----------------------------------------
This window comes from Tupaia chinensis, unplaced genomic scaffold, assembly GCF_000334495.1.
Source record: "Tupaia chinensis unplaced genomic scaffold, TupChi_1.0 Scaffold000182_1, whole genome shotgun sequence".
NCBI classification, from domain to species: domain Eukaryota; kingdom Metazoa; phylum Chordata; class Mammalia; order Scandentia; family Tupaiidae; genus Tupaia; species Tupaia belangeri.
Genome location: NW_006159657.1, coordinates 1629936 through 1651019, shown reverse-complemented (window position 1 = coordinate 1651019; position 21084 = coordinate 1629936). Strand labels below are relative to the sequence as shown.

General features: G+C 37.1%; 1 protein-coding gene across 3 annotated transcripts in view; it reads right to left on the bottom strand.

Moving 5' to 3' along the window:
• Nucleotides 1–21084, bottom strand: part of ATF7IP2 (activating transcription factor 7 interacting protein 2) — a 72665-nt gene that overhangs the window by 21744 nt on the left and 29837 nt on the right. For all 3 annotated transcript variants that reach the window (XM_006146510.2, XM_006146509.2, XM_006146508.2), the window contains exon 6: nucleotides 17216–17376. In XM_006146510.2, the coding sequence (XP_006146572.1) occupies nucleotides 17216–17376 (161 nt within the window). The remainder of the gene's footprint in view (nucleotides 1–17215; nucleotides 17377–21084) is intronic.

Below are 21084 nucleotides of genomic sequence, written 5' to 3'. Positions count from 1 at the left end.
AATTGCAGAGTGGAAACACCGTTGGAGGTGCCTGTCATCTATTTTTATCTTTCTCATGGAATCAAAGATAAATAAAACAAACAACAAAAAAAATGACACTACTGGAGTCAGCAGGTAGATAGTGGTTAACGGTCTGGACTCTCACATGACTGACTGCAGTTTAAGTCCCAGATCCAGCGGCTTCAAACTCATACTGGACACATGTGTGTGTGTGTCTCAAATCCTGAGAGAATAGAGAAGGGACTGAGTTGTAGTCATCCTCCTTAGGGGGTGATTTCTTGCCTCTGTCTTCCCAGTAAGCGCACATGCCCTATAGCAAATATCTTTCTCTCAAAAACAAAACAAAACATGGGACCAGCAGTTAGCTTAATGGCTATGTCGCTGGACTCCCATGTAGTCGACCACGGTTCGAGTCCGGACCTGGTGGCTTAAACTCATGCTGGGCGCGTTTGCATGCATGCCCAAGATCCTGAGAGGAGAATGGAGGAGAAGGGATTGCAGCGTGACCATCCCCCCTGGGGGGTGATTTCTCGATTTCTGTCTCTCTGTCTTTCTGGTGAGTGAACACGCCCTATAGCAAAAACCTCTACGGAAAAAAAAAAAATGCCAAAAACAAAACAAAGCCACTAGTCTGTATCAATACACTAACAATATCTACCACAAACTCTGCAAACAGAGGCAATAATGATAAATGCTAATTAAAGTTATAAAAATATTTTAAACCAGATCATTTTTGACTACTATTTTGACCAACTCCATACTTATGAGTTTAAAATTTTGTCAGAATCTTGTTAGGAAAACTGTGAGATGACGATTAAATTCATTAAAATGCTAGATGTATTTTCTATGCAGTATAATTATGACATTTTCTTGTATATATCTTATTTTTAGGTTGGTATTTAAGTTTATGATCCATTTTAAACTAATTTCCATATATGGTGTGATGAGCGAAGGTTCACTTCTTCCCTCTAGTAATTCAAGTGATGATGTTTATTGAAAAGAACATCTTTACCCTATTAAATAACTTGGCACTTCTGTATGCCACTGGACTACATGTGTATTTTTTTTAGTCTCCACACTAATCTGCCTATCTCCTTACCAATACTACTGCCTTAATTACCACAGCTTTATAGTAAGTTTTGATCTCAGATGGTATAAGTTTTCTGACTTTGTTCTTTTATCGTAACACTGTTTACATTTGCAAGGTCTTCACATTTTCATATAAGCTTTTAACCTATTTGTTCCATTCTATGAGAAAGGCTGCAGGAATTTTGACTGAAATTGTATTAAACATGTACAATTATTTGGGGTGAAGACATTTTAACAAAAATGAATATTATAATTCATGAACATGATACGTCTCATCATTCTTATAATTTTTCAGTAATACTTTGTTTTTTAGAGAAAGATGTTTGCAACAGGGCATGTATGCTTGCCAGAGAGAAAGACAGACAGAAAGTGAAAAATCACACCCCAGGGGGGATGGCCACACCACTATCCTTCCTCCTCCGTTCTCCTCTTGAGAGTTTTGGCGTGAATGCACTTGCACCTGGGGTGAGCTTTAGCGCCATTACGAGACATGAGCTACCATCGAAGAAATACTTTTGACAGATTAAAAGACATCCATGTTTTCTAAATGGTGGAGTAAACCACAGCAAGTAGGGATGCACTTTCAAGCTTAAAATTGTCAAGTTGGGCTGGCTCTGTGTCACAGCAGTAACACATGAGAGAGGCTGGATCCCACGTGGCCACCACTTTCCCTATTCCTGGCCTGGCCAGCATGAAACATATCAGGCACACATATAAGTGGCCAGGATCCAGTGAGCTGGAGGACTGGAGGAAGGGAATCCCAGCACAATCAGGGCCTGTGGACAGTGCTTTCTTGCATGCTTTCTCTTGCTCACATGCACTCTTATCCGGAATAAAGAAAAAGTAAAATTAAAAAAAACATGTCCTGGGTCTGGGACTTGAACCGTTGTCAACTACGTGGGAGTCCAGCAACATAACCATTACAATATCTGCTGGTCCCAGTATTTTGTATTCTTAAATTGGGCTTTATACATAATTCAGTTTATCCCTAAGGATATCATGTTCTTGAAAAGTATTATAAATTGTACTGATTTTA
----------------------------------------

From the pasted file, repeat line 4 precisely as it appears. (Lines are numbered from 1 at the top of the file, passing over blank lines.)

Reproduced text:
Genome location: NW_006159657.1, coordinates 1629936 through 1651019, shown reverse-complemented (window position 1 = coordinate 1651019; position 21084 = coordinate 1629936). Strand labels below are relative to the sequence as shown.